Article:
Fresh Start: Students help immigrants gain their asylum in U.S.

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By Sheila Pursglove
Legal News

The most moving and surreal experience for University of Detroit Mercy School of Law May graduate Krissy Slaney was visiting the famed Roxham Road, a heavily trodden dirt path near the tiny village of Champlain in upstate New York, and a potential path for asylum seekers to cross from the United States into the province of Quebec, Canada. Many of the thousands trying this northern border route fear deportation under the current administration’s tight immigration policies—and would rather face arrest in Canada, a country with markedly more sympathetic policies towards immigrants, and generally with a faster time frame to handle cases.   

“I’ll never forget what it felt like to stare across that border—marked with an orange post in the ground and a ‘Road Closed’ sign—and feel the sense of sadness for those who had to make the illegal crossing,” says Slaney. “I also felt determination to help those in need. For me, visiting this site was a ‘wake-up’ as to what I could do with my law degree to help those in need.”     

A Canadian native from Newfoundland, Slaney studied both sides of the border in the Dual JD program offered by the University of Detroit Mercy and University of Windsor law schools. The ease with which she could move between the two countries is in stark contrast to the clients she has helped in the school’s Immigration Law Clinic.   

Slaney’s passion for immigration law started while studying abroad in undergrad and witnessing the struggles people faced by immigrants.  And working in the Detroit Mercy Law Immigration Law Clinic with Professor Alex Vernon, she knew she had found her calling.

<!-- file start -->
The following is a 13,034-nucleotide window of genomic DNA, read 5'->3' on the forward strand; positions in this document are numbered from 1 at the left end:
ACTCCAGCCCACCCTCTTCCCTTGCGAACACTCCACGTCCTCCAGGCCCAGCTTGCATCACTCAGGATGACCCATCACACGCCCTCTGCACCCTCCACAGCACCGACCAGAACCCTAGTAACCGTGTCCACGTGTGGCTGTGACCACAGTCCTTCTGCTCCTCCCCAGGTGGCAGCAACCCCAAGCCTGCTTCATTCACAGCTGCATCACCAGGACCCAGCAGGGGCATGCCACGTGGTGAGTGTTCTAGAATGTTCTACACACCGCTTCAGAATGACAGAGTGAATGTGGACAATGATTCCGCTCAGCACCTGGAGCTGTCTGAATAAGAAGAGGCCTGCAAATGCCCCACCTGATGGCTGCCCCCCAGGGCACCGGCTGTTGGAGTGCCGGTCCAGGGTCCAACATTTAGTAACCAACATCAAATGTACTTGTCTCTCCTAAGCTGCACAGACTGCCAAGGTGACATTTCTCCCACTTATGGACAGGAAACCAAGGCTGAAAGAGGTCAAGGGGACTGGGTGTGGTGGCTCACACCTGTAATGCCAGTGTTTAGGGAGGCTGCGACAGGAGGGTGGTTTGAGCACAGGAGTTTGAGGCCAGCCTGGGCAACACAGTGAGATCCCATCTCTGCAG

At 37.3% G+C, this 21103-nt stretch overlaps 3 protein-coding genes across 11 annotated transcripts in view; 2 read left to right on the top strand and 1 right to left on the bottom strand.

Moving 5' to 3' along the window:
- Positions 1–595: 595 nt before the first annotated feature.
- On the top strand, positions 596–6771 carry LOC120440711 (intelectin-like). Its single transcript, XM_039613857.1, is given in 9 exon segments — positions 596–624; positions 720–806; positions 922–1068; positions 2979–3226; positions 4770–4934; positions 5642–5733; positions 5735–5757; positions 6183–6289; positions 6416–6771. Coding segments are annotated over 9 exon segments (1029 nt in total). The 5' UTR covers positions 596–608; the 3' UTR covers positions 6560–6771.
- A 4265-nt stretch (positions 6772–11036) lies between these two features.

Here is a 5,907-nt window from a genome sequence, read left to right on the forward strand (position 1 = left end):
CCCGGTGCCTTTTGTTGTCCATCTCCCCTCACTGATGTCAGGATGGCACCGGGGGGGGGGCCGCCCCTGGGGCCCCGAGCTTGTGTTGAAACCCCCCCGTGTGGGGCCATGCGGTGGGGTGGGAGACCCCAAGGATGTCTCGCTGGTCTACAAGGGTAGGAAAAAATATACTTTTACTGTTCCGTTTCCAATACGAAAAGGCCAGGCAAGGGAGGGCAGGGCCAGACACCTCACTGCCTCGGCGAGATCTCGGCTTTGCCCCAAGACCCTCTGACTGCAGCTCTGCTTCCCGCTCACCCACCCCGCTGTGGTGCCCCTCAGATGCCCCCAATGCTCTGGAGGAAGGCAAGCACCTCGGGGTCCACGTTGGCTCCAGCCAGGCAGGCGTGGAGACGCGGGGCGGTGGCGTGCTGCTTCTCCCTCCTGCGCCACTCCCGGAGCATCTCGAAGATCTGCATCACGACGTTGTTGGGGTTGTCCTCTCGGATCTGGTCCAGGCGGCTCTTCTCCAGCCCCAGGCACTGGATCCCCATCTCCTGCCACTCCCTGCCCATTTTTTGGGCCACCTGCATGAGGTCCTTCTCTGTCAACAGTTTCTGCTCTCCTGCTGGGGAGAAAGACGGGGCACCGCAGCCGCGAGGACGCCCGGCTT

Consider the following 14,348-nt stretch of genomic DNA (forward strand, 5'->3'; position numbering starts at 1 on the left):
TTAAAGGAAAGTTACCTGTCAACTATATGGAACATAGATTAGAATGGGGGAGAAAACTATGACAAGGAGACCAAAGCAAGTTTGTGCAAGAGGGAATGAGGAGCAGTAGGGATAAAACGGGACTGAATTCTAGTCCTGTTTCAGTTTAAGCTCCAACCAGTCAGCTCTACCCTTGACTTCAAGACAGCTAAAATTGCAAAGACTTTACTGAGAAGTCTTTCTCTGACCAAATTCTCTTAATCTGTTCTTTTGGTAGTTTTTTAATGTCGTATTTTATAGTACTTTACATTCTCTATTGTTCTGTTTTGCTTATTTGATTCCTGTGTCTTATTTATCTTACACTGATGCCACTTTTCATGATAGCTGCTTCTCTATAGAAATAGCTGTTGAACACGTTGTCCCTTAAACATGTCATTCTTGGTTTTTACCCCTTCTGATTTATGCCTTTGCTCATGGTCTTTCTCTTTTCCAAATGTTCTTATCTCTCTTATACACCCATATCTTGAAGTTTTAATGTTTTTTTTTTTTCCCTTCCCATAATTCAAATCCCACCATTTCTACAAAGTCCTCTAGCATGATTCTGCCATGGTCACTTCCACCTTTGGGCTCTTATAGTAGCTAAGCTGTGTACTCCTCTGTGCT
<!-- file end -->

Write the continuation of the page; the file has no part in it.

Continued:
“The people and stories one comes across are unbelievable—sometimes heartbreaking, but often result in stories of success and resilience, which are so inspiring,” she says.   

A father with four children showed up a year ago at the Immigration Law Clinic with nothing but the clothes on their backs. The man’s wife was in a Detroit hospital suffering complications from serious injuries sustained in her native country.    

Reaching out to the local community, Vernon secured clothes, food, friendship and housing for the family at Central United Methodist Church, a noted Sanctuary Church with a storied social justice tradition. Many other community members and organizations came forward with assistance.   

The family had sought asylum in Canada, but been turned away at the border because of the “Safe Third Country” agreement between Canada and the United States, which requires most refugees apply for protection in the first of these countries they arrive in. The family then sought asylum in the United States.     

Over the next two years, several Detroit Mercy Law students worked under the direction of Professor Vernon to prepare and file paperwork and gather evidence for an asylum case.    

This past January, Slaney—who also has visited asylum detainees in jails to interview them—was successful in obtaining an unopposed grant of asylum for the entire family.    

“I’ll never forget the feeling of waiting for the decision to be rendered and the sudden outpour of emotions from my clients after hearing the application for asylum was approved,” Slaney says. “I, too, cried after hearing the judge’s decision. I was proud of myself for working so hard, but the hard work seemed to be such a small price to pay for this family to obtain asylum and get to live a great life here in the USA. Today, they’re doing well and adjusting to their new lives.”

In another success story for the Clinic, 3L student Kourtney Lovett helped the widow of a U.S. veteran obtain permanent residency after more than a decade of immigration limbo. Lovett spent significant time working with the client dealing with serious health issues preparing her for an interview where case was granted.   

Clinic graduate Elona Asimetaj, who continues to volunteer with the clinic, recently obtained a grant of permanent residency for a victim of domestic abuse who had sought help after having been arrested and detained at a court appearance.    

A Canadian native, Asimetaj has travelled to Roxham Road and has represented an African asylum seeker detained in the U.S. after having been sent back from the Canadian border pursuant to the Safe Third Country agreement.    

“Sadly, that case did not end up well but we learned a lot about the hard realities of immigration detention,” says Clinical Coordinator Rebecca Simkins Nowak.   

“I’m grateful to have the opportunity to expose my students to so many of the pressing issues of the day that come up in the cases we take on,” Vernon says. “It’s really satisfying to see the lights turn on, to see them realizing they have what it takes to advocate for people and navigate a complex legal and policy maze that seems to change by the day.”
 

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